When building your site and selecting which elements you could add to make it more appealing to users, one common element that many people like to use is the famous CAROUSEL.
The carousel, slider, rotator, slideshows, or which ever way you can call them, are often liked by designers but discouraged by developers and CRO specialists.
So, Is Using A Carousel A Good Idea?
Well, a carousel is liked by designers because it would look great on several websites by showing multiple pieces of content in a very stylish way and with good animation.
On the other hand, developers and CRO specialists do not like these due to the bad impact that they create on sites.
Common issues include:
- Only a small percentage actually click on a slide.
- Content goes unread because readers are not clicking through the whole slider.
- Confuse people by offering multiple items at the same time.
- Easily ignored as being misinterpreted as an ad banner.
- Slow your site and negatively impact SEO and conversion rate
- Don’t always work well on mobile devices.
- Sometimes annoy users by sliding to quickly.
The main idea of a carousel is to grab multiple elements and make them rotate through a specific location so the user can look at multiple things at a fast past.
This idea makes sense, but as a user, the carousel becomes very distracting. Since every element is constantly moving and changing, the information shown losses impact on the user. It would be a lot more user friendly if the user could look around the site on their own and able to click randomly to see different products. However, if the user is more focused on some specific area or if you want to present key information about your company, the carousel wouldn’t be the thing to offer because it would become a distraction or maybe they won’t even take the time to click through.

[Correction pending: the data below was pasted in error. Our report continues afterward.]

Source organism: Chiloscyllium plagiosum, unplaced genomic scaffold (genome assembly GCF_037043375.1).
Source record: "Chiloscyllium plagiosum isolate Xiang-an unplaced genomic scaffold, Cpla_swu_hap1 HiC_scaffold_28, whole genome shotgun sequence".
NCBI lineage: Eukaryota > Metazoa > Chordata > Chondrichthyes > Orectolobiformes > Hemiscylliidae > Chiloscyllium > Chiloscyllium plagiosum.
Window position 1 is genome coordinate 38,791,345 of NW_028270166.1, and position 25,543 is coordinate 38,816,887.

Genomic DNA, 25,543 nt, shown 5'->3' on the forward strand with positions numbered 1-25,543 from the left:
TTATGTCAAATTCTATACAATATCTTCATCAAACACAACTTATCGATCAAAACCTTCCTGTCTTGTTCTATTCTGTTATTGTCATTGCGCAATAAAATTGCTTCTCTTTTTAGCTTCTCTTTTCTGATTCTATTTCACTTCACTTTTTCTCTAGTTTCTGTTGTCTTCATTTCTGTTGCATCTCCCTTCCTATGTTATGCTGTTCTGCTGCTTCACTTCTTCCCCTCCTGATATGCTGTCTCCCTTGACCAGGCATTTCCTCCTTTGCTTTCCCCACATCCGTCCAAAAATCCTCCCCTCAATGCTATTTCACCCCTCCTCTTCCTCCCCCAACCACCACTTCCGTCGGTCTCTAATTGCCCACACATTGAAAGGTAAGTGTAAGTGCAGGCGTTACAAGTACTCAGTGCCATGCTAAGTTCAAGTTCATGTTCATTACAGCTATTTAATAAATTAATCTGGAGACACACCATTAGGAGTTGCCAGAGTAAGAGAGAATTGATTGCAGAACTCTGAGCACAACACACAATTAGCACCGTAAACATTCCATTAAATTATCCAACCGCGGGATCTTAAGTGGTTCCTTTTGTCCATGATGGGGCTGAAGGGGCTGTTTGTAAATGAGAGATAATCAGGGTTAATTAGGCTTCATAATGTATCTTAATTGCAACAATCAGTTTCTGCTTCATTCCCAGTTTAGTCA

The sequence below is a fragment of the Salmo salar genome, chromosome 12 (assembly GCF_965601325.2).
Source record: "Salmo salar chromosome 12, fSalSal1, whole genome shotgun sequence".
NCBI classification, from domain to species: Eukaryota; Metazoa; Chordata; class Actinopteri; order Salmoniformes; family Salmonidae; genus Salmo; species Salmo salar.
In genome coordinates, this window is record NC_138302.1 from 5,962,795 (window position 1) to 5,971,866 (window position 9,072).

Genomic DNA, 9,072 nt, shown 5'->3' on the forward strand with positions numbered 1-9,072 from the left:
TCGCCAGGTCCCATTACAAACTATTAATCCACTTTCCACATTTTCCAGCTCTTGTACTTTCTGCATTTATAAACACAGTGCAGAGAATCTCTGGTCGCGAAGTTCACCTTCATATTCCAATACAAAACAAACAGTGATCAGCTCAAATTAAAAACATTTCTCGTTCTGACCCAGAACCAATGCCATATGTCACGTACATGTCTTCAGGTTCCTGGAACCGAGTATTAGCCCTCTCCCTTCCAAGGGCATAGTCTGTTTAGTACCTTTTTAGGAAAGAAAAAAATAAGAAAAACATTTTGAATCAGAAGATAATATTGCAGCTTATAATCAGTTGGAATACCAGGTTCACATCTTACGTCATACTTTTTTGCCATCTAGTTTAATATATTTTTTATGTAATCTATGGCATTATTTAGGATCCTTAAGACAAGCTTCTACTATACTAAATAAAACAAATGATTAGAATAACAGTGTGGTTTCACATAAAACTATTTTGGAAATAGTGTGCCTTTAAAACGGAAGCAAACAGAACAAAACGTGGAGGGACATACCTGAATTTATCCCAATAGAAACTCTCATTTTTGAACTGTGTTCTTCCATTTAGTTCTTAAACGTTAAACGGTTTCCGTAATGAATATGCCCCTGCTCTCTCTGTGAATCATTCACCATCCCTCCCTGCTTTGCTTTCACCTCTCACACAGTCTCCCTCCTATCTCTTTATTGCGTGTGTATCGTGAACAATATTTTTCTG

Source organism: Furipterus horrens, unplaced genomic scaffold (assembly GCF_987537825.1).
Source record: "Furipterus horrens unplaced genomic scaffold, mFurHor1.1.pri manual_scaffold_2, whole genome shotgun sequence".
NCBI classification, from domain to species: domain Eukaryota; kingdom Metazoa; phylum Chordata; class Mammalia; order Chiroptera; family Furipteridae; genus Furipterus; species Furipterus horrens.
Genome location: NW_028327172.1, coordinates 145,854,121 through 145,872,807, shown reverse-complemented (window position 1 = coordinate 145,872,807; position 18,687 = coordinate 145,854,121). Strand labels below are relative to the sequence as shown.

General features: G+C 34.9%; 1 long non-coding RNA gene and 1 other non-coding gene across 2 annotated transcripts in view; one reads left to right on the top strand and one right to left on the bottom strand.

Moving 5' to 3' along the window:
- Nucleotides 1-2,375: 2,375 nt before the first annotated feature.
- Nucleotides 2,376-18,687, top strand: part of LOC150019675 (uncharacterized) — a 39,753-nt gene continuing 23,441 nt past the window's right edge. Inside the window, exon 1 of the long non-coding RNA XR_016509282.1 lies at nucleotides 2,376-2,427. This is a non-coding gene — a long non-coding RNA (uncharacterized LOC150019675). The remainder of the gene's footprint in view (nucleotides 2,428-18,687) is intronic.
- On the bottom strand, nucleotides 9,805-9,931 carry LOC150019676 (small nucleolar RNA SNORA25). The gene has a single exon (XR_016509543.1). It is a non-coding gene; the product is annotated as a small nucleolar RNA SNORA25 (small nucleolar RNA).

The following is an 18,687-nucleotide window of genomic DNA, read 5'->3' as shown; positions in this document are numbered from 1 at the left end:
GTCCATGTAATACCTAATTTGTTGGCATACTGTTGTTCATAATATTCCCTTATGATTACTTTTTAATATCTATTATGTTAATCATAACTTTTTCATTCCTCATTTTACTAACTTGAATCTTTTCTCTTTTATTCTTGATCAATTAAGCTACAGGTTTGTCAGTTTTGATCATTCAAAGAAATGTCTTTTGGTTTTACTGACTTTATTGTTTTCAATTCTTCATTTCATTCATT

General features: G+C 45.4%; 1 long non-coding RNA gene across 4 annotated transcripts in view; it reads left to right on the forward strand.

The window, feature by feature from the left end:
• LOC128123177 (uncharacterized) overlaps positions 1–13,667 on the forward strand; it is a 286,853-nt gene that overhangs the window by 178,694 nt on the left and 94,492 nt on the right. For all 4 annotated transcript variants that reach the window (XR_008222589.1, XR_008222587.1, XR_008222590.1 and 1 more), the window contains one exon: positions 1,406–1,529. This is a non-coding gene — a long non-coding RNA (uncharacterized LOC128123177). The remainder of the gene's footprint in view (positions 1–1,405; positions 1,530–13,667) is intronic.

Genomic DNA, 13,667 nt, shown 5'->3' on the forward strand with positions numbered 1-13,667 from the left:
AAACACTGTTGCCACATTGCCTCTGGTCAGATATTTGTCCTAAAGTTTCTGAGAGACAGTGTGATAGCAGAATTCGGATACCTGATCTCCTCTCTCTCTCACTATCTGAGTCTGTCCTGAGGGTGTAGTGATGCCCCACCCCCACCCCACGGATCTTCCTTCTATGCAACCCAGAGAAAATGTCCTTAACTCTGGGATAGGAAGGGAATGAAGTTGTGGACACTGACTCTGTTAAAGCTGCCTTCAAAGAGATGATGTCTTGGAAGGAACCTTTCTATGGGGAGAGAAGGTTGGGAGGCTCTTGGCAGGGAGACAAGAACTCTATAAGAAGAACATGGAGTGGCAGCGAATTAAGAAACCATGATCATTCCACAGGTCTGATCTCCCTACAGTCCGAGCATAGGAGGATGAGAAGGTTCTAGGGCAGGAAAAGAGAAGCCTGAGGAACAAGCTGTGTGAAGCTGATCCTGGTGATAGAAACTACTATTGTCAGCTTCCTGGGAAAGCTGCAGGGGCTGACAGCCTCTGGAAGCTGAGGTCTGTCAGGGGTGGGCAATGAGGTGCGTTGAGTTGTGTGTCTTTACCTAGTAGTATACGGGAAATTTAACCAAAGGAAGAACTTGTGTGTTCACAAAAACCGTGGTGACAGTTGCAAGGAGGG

SEO And CRO
Carousels usually don’t qualify as a smart element for Search Engine Optimization (SEO) or Content Rate Optimization (CRO). Most SEO & CRO experts are against carousel because they normally present issues such as, multiple headers, poor performance, and will lead to fewer sales.
As you know, a carousel or slider is based on multiple slides that are constantly rotating. Each of these slides usually has the same structure based on a title, description, and images. When sliders are used at the top of the page acting as hero images they are usually structured as an H1. This is a big deal for SEO because it makes the H1 repeat through each slide and therefore greatly devalues the keyword relevance.
You should know by now that the more complex your slider is, the slower your site is going to be. This is due to the amount of code that the element is built with, the size of the images, and the special features that might be present, such as the sliding effects. Every single second that a site takes to load hurts the user experience and the search performance.
Most CRO experts would agree that sliders kill conversions. This is due to the way that users interact with the sliders. The users usually go through a couple clicks, if not one, to check things out a bit more, but would never go through the entire element. This makes the user miss important information and lose conversions too. Sometimes this is called a “banner blindness”, which is when the element looks like an ad banner and the user would just skip it over. This interaction not only is bad for the slider but for the whole site as a whole because it pushes down any other information that you have on the site and makes them harder for the user to get it. If you currently have a slider, we recommend you A/B test it.
Carousels and sliders might seem hard to replace, but you can and you should. Even though you may think a slider is a key piece of your site, you should try to take another approach to show your images/products/information. As I said above, most of the information gets lost during the user interaction, so if your information is fundamental for your users it is important to change the layout to present it. If you want to increase your conversions, these options could help you replace your slider/carousel.
- A static image with a Call-To-Action.
- Sign Up Form
If you can’t find a way to replace it, I recommend you push the carousel to the bottom of the page and make it a reasonable size. This would help other elements to create a greater impact on the user’s attention.
Check out www.ShouldIUseACarousel.com, which further supports my opinion on this topic.